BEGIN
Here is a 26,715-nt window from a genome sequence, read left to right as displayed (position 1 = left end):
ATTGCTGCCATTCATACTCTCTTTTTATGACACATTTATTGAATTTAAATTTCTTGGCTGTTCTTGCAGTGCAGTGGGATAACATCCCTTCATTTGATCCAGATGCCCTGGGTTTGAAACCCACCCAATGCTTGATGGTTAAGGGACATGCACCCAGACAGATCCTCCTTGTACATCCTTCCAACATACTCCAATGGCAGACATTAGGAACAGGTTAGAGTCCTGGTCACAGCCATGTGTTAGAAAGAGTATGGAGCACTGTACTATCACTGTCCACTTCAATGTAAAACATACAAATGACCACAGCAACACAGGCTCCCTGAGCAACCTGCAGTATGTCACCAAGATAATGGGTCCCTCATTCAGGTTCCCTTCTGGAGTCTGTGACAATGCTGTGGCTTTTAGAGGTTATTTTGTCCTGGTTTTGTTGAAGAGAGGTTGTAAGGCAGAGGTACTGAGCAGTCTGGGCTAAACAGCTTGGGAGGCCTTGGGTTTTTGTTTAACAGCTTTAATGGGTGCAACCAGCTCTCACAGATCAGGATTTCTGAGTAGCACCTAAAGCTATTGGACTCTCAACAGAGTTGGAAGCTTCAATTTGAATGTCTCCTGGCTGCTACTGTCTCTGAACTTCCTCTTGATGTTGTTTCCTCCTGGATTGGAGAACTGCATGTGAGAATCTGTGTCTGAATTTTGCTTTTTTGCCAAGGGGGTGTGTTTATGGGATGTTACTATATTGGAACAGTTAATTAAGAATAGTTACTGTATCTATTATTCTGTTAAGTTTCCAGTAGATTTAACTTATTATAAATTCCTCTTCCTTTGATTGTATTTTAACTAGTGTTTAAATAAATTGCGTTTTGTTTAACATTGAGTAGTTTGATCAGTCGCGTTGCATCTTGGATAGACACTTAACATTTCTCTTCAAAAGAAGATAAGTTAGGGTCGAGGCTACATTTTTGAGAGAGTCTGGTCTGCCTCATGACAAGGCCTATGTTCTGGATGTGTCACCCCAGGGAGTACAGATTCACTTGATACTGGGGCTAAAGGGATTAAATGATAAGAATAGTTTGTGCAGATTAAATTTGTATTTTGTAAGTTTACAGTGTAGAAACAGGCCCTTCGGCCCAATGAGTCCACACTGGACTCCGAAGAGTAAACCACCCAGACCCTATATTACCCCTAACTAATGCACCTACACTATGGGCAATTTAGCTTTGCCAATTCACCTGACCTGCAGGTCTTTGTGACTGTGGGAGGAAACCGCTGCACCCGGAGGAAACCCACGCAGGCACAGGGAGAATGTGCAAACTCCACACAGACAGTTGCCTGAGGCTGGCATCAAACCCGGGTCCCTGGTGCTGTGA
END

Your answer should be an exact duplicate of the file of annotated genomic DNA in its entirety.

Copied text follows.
Here is a 26,715-nt window from a genome sequence, read left to right as displayed (position 1 = left end):
ATTGCTGCCATTCATACTCTCTTTTTATGACACATTTATTGAATTTAAATTTCTTGGCTGTTCTTGCAGTGCAGTGGGATAACATCCCTTCATTTGATCCAGATGCCCTGGGTTTGAAACCCACCCAATGCTTGATGGTTAAGGGACATGCACCCAGACAGATCCTCCTTGTACATCCTTCCAACATACTCCAATGGCAGACATTAGGAACAGGTTAGAGTCCTGGTCACAGCCATGTGTTAGAAAGAGTATGGAGCACTGTACTATCACTGTCCACTTCAATGTAAAACATACAAATGACCACAGCAACACAGGCTCCCTGAGCAACCTGCAGTATGTCACCAAGATAATGGGTCCCTCATTCAGGTTCCCTTCTGGAGTCTGTGACAATGCTGTGGCTTTTAGAGGTTATTTTGTCCTGGTTTTGTTGAAGAGAGGTTGTAAGGCAGAGGTACTGAGCAGTCTGGGCTAAACAGCTTGGGAGGCCTTGGGTTTTTGTTTAACAGCTTTAATGGGTGCAACCAGCTCTCACAGATCAGGATTTCTGAGTAGCACCTAAAGCTATTGGACTCTCAACAGAGTTGGAAGCTTCAATTTGAATGTCTCCTGGCTGCTACTGTCTCTGAACTTCCTCTTGATGTTGTTTCCTCCTGGATTGGAGAACTGCATGTGAGAATCTGTGTCTGAATTTTGCTTTTTTGCCAAGGGGGTGTGTTTATGGGATGTTACTATATTGGAACAGTTAATTAAGAATAGTTACTGTATCTATTATTCTGTTAAGTTTCCAGTAGATTTAACTTATTATAAATTCCTCTTCCTTTGATTGTATTTTAACTAGTGTTTAAATAAATTGCGTTTTGTTTAACATTGAGTAGTTTGATCAGTCGCGTTGCATCTTGGATAGACACTTAACATTTCTCTTCAAAAGAAGATAAGTTAGGGTCGAGGCTACATTTTTGAGAGAGTCTGGTCTGCCTCATGACAAGGCCTATGTTCTGGATGTGTCACCCCAGGGAGTACAGATTCACTTGATACTGGGGCTAAAGGGATTAAATGATAAGAATAGTTTGTGCAGATTAAATTTGTATTTTGTAAGTTTACAGTGTAGAAACAGGCCCTTCGGCCCAATGAGTCCACACTGGACTCCGAAGAGTAAACCACCCAGACCCTATATTACCCCTAACTAATGCACCTACACTATGGGCAATTTAGCTTTGCCAATTCACCTGACCTGCAGGTCTTTGTGACTGTGGGAGGAAACCGCTGCACCCGGAGGAAACCCACGCAGGCACAGGGAGAATGTGCAAACTCCACACAGACAGTTGCCTGAGGCTGGCATCAAACCCGGGTCCCTGGTGCTGTGA